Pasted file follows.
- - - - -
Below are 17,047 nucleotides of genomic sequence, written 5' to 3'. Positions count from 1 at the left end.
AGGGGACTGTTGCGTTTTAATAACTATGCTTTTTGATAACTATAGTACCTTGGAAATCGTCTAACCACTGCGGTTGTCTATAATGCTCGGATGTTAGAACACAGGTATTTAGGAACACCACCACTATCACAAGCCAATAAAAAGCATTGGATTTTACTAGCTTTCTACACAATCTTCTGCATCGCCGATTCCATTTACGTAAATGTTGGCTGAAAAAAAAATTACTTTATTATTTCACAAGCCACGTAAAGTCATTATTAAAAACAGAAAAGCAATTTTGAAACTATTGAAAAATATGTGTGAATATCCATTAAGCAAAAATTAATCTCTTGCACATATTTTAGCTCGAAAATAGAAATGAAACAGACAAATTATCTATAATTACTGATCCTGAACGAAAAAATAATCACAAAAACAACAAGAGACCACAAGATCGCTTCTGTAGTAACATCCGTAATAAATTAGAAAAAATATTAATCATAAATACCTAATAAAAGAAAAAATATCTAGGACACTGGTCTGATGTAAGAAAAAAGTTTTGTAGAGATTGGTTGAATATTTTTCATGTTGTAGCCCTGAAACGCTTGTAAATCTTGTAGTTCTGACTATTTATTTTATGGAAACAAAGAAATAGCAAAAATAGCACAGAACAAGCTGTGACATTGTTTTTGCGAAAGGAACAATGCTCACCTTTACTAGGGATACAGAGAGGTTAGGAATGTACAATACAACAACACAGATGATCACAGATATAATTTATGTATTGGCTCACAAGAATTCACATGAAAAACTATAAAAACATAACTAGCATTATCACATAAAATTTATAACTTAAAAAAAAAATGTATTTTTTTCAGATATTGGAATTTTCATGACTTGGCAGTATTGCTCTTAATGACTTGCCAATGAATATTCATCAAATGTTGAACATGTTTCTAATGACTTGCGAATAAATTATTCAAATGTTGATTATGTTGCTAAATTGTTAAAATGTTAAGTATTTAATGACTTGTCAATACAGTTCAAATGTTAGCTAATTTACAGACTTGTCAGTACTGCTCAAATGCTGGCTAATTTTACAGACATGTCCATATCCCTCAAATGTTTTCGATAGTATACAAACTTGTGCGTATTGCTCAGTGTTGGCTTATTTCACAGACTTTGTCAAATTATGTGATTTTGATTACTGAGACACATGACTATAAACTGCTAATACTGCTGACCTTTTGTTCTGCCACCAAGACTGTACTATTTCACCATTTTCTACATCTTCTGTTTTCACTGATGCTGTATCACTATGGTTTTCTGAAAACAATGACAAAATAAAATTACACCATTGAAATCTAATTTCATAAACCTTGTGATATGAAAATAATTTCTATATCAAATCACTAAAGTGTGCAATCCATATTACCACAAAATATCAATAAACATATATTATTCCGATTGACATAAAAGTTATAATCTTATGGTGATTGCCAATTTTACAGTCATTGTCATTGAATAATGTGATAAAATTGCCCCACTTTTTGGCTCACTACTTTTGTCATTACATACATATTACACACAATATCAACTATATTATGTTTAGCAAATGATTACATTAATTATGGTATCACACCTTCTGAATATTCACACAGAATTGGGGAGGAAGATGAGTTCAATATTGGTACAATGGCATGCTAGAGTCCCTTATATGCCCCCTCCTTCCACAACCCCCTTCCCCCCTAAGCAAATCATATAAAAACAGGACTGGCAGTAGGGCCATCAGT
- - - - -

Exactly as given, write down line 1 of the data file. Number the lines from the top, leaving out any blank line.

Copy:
Below are 17,047 nucleotides of genomic sequence, written 5' to 3'. Positions count from 1 at the left end.